Untreated sleep conditions can make driver more dangerous than being over alcohol limit, says RAC
- Credit: PA
Prominent organisations say there should be fast-track diagnosis and treatment for professional drivers with sleep conditions.
Driving with an undiagnosed sleep condition can be even more dangerous than drink-driving, according to two of the country's largest automotive organisations.
The RAC and Road Haulage Association (RHA), which represents freight companies and truck drivers, claim that conditions such as obstructive sleep apnoea syndrome (OSAS or OSA), can be a greater impairment than being over the drink-drive limit.
OSAS can make sufferers feel drowsier in the daytime and increases the likelihood of falling asleep at the wheel, thus endangering both the sufferer and other road users.
Prof John Stradling, a member of the OSA Partnership Group, said: 'It is worth reminding anyone who considers driving with untreated OSAS that the impairment to driving can be considerably greater than exceeding the legal alcohol limit.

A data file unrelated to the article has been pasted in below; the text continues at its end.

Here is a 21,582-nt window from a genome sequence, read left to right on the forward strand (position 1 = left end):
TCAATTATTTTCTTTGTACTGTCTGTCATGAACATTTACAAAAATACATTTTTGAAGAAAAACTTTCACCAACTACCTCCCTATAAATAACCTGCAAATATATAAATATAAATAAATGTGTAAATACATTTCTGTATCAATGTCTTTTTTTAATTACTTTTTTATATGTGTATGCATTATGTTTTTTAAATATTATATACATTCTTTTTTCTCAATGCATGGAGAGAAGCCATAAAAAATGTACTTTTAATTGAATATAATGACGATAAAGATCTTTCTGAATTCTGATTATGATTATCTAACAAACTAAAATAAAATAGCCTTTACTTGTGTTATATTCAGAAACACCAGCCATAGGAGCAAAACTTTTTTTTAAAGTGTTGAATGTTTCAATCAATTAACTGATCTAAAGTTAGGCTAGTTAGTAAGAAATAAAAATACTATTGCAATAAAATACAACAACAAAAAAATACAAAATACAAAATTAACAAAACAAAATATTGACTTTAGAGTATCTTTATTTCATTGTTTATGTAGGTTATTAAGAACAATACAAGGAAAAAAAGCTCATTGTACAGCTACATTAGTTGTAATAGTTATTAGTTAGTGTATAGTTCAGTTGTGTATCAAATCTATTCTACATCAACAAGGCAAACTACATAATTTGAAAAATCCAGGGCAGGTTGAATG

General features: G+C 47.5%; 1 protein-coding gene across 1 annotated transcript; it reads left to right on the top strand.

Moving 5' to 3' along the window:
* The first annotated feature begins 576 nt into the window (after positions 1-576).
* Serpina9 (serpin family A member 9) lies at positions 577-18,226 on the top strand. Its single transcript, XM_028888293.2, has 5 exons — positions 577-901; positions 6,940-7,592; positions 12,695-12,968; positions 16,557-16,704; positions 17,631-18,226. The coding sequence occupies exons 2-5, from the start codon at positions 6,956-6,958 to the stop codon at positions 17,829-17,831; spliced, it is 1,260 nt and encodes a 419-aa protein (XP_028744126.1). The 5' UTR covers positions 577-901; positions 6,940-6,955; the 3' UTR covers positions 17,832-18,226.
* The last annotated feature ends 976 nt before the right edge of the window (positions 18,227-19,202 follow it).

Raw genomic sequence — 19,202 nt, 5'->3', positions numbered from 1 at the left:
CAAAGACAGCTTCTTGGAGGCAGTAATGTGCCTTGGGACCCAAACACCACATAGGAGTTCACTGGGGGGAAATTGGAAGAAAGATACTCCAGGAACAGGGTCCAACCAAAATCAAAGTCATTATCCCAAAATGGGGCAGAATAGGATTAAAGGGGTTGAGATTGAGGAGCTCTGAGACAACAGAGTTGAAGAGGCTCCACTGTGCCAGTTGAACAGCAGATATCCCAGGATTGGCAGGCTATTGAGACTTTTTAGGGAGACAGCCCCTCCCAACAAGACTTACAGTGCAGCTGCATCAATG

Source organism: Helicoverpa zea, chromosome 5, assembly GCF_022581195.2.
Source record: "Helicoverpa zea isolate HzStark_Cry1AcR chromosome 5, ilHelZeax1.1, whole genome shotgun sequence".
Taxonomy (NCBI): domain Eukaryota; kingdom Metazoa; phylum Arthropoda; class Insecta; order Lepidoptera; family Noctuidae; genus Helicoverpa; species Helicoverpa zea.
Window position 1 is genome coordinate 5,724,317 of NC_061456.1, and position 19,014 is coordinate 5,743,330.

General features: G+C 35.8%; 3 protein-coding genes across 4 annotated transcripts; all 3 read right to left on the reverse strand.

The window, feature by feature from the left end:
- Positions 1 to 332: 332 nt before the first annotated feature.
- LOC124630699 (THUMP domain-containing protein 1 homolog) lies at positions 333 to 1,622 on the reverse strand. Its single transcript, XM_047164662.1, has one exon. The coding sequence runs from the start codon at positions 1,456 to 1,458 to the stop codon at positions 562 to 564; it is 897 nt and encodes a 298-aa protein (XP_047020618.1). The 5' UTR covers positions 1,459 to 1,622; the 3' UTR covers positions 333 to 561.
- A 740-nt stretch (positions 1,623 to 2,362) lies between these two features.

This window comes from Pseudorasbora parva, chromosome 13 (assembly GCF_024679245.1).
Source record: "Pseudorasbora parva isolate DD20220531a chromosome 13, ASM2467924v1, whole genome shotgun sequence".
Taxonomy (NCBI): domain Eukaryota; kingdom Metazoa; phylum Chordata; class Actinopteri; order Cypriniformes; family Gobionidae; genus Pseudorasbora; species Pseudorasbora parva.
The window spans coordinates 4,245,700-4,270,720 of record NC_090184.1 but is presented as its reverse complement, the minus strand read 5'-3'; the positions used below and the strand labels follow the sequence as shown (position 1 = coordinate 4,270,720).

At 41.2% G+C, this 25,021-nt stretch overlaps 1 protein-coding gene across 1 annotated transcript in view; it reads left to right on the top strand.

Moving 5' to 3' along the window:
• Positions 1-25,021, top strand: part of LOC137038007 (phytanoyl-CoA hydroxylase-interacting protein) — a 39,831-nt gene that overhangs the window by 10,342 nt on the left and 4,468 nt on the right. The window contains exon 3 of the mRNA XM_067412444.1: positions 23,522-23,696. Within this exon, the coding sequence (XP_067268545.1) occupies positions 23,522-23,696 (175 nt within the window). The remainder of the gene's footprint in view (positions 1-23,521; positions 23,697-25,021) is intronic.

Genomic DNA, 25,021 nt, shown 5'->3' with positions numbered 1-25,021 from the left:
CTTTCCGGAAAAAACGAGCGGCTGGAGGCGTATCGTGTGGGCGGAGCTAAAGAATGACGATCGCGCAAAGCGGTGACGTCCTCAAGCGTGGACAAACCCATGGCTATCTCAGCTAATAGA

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'There is a high risk of drivers with untreated OSAS losing concentration and falling asleep behind the wheel, leading to injury or death.'
The RAC and RHA are calling for a fast-track diagnostic and treatment system for those who drive professionally, targeting a maximum of four weeks between diagnosis and treatment.
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According to the RAC, some drivers are currently waiting months for treatment, which can mean they lose their jobs. It may also be reducing the number of drivers willing to test for the condition.
Nicholas Lyes, RAC roads policy spokesman, said: 'Commercial drivers are vital to the health and growth of the UK's economy, so it's only right that those behind the wheel are safe and aware of any health threats that might impair their driving ability.
'Something like OSAS can affect anybody, regardless of ability and experience, which is why we feel it is vital that they have access to fast-track diagnosis and treatment that ensures job security and they are back on the road within a few weeks.'
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